Last month, Barack Obama traveled to snowy St. Paul, Minn., the same place where in the sunnier days of June 2008 he predicted that his clinching of the Democratic presidential nomination would be remembered as "the moment when the rise of the oceans began to slow and the earth began to heal."
This time in St. Paul he addressed a lesser problem, one within the ambit of a president's powers: transportation.
Solipsism. It's a fancy word that means that the self is the only existing reality and that the external world, including other people, are representations of one's own self and can have no independent existence. A person who follows this philosophy may believe that others see the world as he does and will behave as he would.
February marked the fifth anniversary of the reemergence of the label "Tea Party" in American politics. It was in February 2009 that Rick Santelli delivered his famous rant on CNBC, and a few days later, a group calling itself the Tea Party Patriots was organized.
What motivates people to demonstrate in central squares, day after day and week after week, against repressive regimes at the risk of life and limb? It's a question raised most recently by events in Ukraine and Venezuela.
Former House Speaker Tip O'Neill famously said that all politics is local. And it mostly was, in his time: He was first elected to the Massachusetts legislature's lower house in 1936 and became its speaker in 1949, and was first elected to the U.S. House of Representatives in 1952 and became its speaker in 1977.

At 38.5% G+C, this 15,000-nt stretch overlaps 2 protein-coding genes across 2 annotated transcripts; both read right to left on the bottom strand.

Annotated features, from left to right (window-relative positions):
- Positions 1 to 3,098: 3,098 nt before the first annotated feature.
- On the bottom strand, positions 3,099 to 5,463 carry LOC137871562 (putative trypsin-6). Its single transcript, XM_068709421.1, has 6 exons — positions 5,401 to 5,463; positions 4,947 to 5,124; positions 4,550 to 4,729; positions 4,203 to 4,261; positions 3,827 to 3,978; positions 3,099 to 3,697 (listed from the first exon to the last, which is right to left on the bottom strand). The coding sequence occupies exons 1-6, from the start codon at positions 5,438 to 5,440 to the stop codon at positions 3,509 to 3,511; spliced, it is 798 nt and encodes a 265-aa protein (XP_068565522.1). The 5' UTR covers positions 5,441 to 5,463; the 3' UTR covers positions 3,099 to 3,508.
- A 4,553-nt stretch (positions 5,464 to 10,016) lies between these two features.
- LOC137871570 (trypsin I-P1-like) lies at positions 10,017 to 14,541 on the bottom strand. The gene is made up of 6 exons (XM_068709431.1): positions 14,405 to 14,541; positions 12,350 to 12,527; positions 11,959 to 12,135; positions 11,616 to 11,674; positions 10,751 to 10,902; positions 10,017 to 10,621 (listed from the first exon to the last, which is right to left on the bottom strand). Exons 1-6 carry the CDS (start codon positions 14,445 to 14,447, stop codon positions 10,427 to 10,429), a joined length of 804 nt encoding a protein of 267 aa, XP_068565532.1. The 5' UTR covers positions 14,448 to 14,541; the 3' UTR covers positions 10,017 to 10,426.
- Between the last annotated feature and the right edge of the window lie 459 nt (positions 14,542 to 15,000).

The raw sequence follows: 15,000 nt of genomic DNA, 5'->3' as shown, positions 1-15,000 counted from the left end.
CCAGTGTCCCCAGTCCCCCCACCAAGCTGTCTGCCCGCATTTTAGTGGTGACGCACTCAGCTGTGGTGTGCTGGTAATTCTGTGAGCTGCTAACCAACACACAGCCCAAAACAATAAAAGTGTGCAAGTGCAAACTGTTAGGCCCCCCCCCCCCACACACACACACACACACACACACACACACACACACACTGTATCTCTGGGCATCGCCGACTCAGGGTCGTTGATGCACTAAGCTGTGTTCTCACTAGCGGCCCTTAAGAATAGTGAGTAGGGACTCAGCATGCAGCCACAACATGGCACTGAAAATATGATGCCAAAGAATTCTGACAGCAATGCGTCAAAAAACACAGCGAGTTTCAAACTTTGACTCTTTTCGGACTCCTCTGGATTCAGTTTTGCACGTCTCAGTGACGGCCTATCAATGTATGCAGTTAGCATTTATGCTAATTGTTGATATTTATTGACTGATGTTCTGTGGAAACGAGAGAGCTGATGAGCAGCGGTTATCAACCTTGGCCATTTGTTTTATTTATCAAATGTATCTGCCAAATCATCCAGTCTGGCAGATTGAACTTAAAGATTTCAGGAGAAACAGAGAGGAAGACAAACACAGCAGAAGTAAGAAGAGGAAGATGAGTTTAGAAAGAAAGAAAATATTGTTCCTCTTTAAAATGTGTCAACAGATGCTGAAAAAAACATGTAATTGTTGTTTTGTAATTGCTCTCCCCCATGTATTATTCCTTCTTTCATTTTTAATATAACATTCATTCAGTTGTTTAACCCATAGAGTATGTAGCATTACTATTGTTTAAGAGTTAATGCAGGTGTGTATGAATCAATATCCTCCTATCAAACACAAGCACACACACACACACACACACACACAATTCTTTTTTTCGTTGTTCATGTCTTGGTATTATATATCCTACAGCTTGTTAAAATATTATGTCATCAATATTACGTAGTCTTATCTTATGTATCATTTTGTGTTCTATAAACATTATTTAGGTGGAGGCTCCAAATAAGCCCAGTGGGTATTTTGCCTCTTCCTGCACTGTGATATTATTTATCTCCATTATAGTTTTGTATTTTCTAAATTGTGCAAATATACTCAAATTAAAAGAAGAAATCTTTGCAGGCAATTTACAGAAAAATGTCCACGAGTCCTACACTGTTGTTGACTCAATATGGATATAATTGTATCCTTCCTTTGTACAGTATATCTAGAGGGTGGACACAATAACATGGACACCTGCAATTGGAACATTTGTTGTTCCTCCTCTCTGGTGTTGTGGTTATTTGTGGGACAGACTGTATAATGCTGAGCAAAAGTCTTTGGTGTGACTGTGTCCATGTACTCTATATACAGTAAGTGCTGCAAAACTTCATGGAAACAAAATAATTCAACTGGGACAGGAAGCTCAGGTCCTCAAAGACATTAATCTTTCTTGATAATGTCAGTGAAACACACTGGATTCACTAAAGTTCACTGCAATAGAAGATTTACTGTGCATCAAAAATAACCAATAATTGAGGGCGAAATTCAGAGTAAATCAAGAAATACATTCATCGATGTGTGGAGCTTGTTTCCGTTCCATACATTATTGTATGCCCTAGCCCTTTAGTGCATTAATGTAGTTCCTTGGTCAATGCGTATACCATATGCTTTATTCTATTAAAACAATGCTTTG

Those were years when there was constant churning and turmoil in partisan politics. Yankee Republicans yielded majority status to Catholic Democrats in O'Neill's Massachusetts.
It is 611 miles from the United Auto Workers headquarters in Detroit to Volkswagen's assembly plant in Chattanooga, Tenn. It's a long day's drive, about 10 hours almost entirely on Interstate 75, but it turned out to be too far for the UAW.
Or so one must judge from the results of the unionization election last week in Chattanooga. Volkswagen employees voted 712-626 against certifying the UAW as their bargaining agent.
The roots of American liberalism are not compassion, but snobbery. That's the thesis of Fred Siegel's revealing new book, "The Revolt Against the Masses: How Liberalism Has Undermined the Middle Class."
Disparate impact. That's a phrase you don't hear much in everyday conversation. But it's the shorthand description of a legal doctrine with important effects on everyday American life -- and more if Barack Obama and his political allies get their way.
Consider the Department of Justice and Department of Education policies on school discipline. In a "dear colleague" letter distributed last month, the departments noted that "students of certain racial or ethnic groups tend to be disciplined more than their peers."
Michael Barone, senior political analyst at the Washington Examiner, where this article first appeared (www.washingtonexaminer.com), is a resident fellow at the American Enterprise Institute, a Fox News Channel contributor and a co-author of The Almanac of American Politics. To find out more about Michael Barone, and read features by other Creators writers and cartoonists, visit the Creators Syndicate Web page at www.creators.com.
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Is Barack Obama trying to shift alliances in the Middle East away from traditional allies and toward Iran? Robert Kaplan, author and geopolitical analyst for the Stratford consulting firm, thinks so.
America succeeds because Americans fail and forgive. That's the intriguing message -- or part of it -- of Megan McArdle's new book "The Up Side of Down: Why Failing Well Is the Key to Success."